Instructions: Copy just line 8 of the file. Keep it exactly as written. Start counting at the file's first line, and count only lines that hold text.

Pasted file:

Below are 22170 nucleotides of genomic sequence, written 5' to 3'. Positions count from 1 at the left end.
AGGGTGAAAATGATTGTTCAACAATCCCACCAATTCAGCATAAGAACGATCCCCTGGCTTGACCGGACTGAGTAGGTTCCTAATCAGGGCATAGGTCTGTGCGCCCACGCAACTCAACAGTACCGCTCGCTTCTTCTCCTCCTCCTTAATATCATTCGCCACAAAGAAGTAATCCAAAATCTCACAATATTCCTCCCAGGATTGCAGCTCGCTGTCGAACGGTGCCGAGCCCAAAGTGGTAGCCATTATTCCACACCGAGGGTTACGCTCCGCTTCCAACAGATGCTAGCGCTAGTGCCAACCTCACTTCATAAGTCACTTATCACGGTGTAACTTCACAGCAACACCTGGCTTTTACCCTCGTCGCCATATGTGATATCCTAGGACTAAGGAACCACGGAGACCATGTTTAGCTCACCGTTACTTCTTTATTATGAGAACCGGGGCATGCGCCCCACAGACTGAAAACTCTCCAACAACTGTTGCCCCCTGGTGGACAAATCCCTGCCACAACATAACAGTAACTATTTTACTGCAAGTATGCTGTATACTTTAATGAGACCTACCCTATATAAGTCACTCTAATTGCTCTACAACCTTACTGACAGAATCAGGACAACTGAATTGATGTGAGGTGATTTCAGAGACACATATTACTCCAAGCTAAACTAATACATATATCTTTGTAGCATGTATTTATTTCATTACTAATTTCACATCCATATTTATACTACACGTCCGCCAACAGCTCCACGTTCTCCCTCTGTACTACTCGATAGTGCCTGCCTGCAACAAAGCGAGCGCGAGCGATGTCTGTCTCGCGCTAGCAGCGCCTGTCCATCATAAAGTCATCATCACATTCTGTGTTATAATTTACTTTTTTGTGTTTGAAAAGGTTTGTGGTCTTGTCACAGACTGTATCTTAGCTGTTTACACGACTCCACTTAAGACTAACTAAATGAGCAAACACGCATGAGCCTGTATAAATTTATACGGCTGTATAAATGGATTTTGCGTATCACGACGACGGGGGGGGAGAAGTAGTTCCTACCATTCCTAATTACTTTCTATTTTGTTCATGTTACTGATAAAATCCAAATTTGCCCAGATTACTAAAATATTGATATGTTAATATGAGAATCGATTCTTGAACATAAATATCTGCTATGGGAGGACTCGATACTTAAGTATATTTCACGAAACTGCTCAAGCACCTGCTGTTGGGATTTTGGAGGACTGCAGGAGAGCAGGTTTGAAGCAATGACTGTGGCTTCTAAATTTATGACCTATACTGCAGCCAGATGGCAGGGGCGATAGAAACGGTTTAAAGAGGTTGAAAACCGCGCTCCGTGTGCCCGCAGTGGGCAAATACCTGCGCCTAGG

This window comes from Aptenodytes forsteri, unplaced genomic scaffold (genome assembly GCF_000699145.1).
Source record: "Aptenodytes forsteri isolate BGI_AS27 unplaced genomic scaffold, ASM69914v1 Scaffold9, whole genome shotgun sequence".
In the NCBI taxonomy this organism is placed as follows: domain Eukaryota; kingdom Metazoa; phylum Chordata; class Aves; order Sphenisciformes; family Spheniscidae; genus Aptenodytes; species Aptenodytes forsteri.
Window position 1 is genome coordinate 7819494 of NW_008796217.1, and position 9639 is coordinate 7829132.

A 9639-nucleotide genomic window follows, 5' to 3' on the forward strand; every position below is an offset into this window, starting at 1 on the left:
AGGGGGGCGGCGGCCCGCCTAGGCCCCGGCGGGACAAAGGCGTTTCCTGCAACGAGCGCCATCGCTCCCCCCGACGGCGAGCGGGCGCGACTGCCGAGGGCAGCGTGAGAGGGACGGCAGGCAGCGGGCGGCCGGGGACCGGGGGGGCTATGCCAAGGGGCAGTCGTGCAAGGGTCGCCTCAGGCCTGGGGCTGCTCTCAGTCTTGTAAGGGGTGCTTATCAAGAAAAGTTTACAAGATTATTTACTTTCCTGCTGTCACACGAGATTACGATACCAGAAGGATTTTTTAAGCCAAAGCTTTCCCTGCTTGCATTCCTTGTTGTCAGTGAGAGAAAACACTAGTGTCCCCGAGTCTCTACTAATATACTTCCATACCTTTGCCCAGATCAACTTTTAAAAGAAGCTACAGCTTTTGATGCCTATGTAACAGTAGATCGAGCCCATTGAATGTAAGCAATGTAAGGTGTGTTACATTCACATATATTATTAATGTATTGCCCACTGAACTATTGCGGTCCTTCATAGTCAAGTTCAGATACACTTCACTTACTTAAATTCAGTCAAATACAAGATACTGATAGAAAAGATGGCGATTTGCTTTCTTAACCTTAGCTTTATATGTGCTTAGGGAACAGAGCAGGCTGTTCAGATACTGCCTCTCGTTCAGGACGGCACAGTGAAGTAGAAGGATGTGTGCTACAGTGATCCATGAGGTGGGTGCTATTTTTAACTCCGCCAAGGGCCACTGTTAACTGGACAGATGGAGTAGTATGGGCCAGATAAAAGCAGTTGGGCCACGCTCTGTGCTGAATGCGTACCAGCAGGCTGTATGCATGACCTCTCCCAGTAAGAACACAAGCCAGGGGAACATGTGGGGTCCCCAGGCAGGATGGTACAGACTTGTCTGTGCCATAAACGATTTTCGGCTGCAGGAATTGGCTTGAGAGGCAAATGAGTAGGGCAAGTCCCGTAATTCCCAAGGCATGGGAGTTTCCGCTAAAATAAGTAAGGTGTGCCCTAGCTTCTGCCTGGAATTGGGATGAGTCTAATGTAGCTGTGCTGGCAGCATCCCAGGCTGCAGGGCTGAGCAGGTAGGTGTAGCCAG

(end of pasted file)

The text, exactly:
AGGGGGGCGGCGGCCCGCCTAGGCCCCGGCGGGACAAAGGCGTTTCCTGCAACGAGCGCCATCGCTCCCCCCGACGGCGAGCGGGCGCGACTGCCGAGGGCAGCGTGAGAGGGACGGCAGGCAGCGGGCGGCCGGGGACCGGGGGGGCTATGCCAAGGGGCAGTCGTGCAAGGGTCGCCTCAGGCCTGGGGCTGCTCTCAGTCTTGTAAGGGGTGCTTATCAAGAAAAGTTTACAAGATTATTTACTTTCCTGCTGTCACACGAGATTACGATACCAGAAGGATTTTTTAAGCCAAAGCTTTCCCTGCTTGCATTCCTTGTTGTCAGTGAGAGAAAACACTAGTGTCCCCGAGTCTCTACTAATATACTTCCATACCTTTGCCCAGATCAACTTTTAAAAGAAGCTACAGCTTTTGATGCCTATGTAACAGTAGATCGAGCCCATTGAATGTAAGCAATGTAAGGTGTGTTACATTCACATATATTATTAATGTATTGCCCACTGAACTATTGCGGTCCTTCATAGTCAAGTTCAGATACACTTCACTTACTTAAATTCAGTCAAATACAAGATACTGATAGAAAAGATGGCGATTTGCTTTCTTAACCTTAGCTTTATATGTGCTTAGGGAACAGAGCAGGCTGTTCAGATACTGCCTCTCGTTCAGGACGGCACAGTGAAGTAGAAGGATGTGTGCTACAGTGATCCATGAGGTGGGTGCTATTTTTAACTCCGCCAAGGGCCACTGTTAACTGGACAGATGGAGTAGTATGGGCCAGATAAAAGCAGTTGGGCCACGCTCTGTGCTGAATGCGTACCAGCAGGCTGTATGCATGACCTCTCCCAGTAAGAACACAAGCCAGGGGAACATGTGGGGTCCCCAGGCAGGATGGTACAGACTTGTCTGTGCCATAAACGATTTTCGGCTGCAGGAATTGGCTTGAGAGGCAAATGAGTAGGGCAAGTCCCGTAATTCCCAAGGCATGGGAGTTTCCGCTAAAATAAGTAAGGTGTGCCCTAGCTTCTGCCTGGAATTGGGATGAGTCTAATGTAGCTGTGCTGGCAGCATCCCAGGCTGCAGGGCTGAGCAGGTAGGTGTAGCCAG